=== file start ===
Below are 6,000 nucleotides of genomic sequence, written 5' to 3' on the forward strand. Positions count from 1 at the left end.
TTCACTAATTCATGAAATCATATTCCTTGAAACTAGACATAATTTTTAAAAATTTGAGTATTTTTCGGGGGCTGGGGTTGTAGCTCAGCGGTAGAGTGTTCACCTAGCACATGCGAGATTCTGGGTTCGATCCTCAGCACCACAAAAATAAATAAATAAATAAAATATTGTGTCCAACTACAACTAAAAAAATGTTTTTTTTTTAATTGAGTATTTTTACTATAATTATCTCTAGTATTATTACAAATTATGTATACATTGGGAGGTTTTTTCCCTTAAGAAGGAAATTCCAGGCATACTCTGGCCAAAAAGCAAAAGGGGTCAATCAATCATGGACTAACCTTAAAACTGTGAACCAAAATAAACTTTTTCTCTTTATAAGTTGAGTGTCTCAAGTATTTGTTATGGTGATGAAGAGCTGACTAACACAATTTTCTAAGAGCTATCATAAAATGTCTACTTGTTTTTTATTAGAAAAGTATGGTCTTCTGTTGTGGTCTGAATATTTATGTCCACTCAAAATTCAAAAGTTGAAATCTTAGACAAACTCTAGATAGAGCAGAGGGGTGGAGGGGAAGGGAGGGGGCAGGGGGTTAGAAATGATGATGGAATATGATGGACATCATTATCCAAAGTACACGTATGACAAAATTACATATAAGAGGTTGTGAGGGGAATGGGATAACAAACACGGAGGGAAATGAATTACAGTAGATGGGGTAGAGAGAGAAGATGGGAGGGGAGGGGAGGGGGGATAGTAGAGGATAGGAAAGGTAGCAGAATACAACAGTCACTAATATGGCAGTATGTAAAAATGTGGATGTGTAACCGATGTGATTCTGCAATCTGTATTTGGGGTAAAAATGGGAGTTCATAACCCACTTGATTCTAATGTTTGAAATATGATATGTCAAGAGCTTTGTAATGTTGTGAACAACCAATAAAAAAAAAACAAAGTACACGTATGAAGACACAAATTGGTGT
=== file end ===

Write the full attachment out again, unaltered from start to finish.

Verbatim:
Below are 6,000 nucleotides of genomic sequence, written 5' to 3' on the forward strand. Positions count from 1 at the left end.
TTCACTAATTCATGAAATCATATTCCTTGAAACTAGACATAATTTTTAAAAATTTGAGTATTTTTCGGGGGCTGGGGTTGTAGCTCAGCGGTAGAGTGTTCACCTAGCACATGCGAGATTCTGGGTTCGATCCTCAGCACCACAAAAATAAATAAATAAATAAAATATTGTGTCCAACTACAACTAAAAAAATGTTTTTTTTTTAATTGAGTATTTTTACTATAATTATCTCTAGTATTATTACAAATTATGTATACATTGGGAGGTTTTTTCCCTTAAGAAGGAAATTCCAGGCATACTCTGGCCAAAAAGCAAAAGGGGTCAATCAATCATGGACTAACCTTAAAACTGTGAACCAAAATAAACTTTTTCTCTTTATAAGTTGAGTGTCTCAAGTATTTGTTATGGTGATGAAGAGCTGACTAACACAATTTTCTAAGAGCTATCATAAAATGTCTACTTGTTTTTTATTAGAAAAGTATGGTCTTCTGTTGTGGTCTGAATATTTATGTCCACTCAAAATTCAAAAGTTGAAATCTTAGACAAACTCTAGATAGAGCAGAGGGGTGGAGGGGAAGGGAGGGGGCAGGGGGTTAGAAATGATGATGGAATATGATGGACATCATTATCCAAAGTACACGTATGACAAAATTACATATAAGAGGTTGTGAGGGGAATGGGATAACAAACACGGAGGGAAATGAATTACAGTAGATGGGGTAGAGAGAGAAGATGGGAGGGGAGGGGAGGGGGGATAGTAGAGGATAGGAAAGGTAGCAGAATACAACAGTCACTAATATGGCAGTATGTAAAAATGTGGATGTGTAACCGATGTGATTCTGCAATCTGTATTTGGGGTAAAAATGGGAGTTCATAACCCACTTGATTCTAATGTTTGAAATATGATATGTCAAGAGCTTTGTAATGTTGTGAACAACCAATAAAAAAAAAACAAAGTACACGTATGAAGACACAAATTGGTGT